Tag Archives: america

The Middle Passage & Black Latin America | Documentary Short

The Middle Passage and Black Latin America is a documentary short on the history of the Transatlantic Slave trade, how it was started, developed, and the importance of the Spanish Empire to the trade. In this video, we cover the role of the Catholic Church and the importance of certain Papal Bulls, the Asiento Charter, the Encomienda System of forced slavery upon Indigenous peoples, the role of Charles V as King of Spain, and the opening of the Atlantic Slave trade on a massive scale. This is followed by the Middle Passage journey of enslaved Africans, its survivors, and their dispersion throughout the viceroyalties of the Spanish Empire in the Americas. Also, it includes the amalgamation, miscegenation, and the influence of enslaved Africans on the societies in which they were enslaved and how they were able to survive. This video is strictly for educational purposes. ##### Posted for historical purposes. I do not own the rights. Reelblack’s mission is to entertain, educate, enlighten, and empower through Black film.

If there is content shared on this platform that you feel infringes on your intellectual property, please email me at Reelblack@mail.com and info@reelblack.com with details and it will be promptly removed.

Originally posted on the Ethhno Filmmaker’s Youtube channel. Shared with permission. https://www.youtube.com/c/EthnoFilmmakers

Israeli Gov’t to Expel Dozens of African Hebrews, Prompting Community to Appeal Decision

The African Hebrew Israelite Nation of Jerusalem (also known as the Black Hebrew Israelites of Jerusalem, the Black Hebrew Israelites, or simply the Black Hebrews or Black Israelites) is a spiritual group now mainly based in Dimona, Israel, whose members believe they are descended from the Twelve Tribes of Israel. The community now numbers around 5,000. Their immigrant ancestors were African Americans, many from Chicago, Illinois, who migrated to Israel in the late 1960s.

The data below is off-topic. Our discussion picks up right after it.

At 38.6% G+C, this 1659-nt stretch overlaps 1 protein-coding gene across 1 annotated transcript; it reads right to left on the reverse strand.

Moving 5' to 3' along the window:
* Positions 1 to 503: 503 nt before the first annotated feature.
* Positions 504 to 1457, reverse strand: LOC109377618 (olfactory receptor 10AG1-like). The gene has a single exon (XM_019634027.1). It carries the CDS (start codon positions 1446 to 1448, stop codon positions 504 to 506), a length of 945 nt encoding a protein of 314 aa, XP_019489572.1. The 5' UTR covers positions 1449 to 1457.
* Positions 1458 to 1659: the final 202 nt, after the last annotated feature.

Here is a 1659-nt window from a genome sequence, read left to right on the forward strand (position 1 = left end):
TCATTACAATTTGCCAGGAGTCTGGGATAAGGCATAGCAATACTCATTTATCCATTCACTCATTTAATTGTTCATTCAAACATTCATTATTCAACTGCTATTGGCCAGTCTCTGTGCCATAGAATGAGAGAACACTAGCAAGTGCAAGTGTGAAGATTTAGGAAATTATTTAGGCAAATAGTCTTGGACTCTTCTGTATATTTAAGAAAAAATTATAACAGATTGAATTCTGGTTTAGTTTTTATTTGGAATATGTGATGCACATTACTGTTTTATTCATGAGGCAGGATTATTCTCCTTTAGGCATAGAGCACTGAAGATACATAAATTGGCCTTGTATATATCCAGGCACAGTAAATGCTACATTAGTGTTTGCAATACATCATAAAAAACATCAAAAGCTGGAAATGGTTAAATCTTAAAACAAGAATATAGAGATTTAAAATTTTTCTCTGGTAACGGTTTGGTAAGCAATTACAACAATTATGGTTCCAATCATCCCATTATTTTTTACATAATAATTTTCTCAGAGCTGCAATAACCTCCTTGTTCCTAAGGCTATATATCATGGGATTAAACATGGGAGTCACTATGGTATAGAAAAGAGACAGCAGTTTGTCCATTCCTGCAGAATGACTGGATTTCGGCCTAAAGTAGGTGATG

They believe they are Jewish but when they began emigrating to Israel, the religious officials and the state did not consider them Jewish and as a result, they were asked to convert. In 2003, the remainder of the existing community (those who had not received residency permits earlier) were granted official Israeli permanent residency and later were entitled to acquire Israeli citizenship by naturalization, which does not imply any Jewish status. Since 2004, some members of the community (both men and women) have enlisted to the Israel Defense Forces.

The group was founded in Chicago by a former steel worker named Ben Carter (1939–2014, also known as Ben Ammi Ben-Israel). In his early twenties Carter was given the name Ben Ammi by Rabbi Reuben of the Chicago Congregation of Ethiopian Hebrews. Ben Ammi was working in an airline factory when he first discovered the Black Hebrew movement and its philosophy. According to Ben Ammi, in 1966, at the age of 27, he had a vision in which the Archangel Gabriel called him to take his people, African Americans, back to the Holy Land of Israel.

Ammi and his followers draw on a long tradition in black American culture which holds that black Americans are the descendants of the Ancient Israelites (Ammi cites Charles Harrison Mason of Mississippi, William Saunders Crowdy of Virginia, Bishop William Boome of Tennessee, Charles Price Jones of Mississippi, and Elder Saint Samuel of Tennessee as early exponents of black descent from Israelites).

They are also influenced by the teachings of the Jamaican proponent of Black nationalism, Marcus Garvey (1887–1940), and the black civil rights milieu in 1960s America, including figures such as the Black Panthers and Malcolm X. From these they have incorporated elements of black separatism as well as the doctrine which advocates the repatriation of the African Diaspora to its ancestral lands in a “return to Africa”, of which they consider Israel to be a part. To them, Israel is located in Northeast Africa instead of West Asia.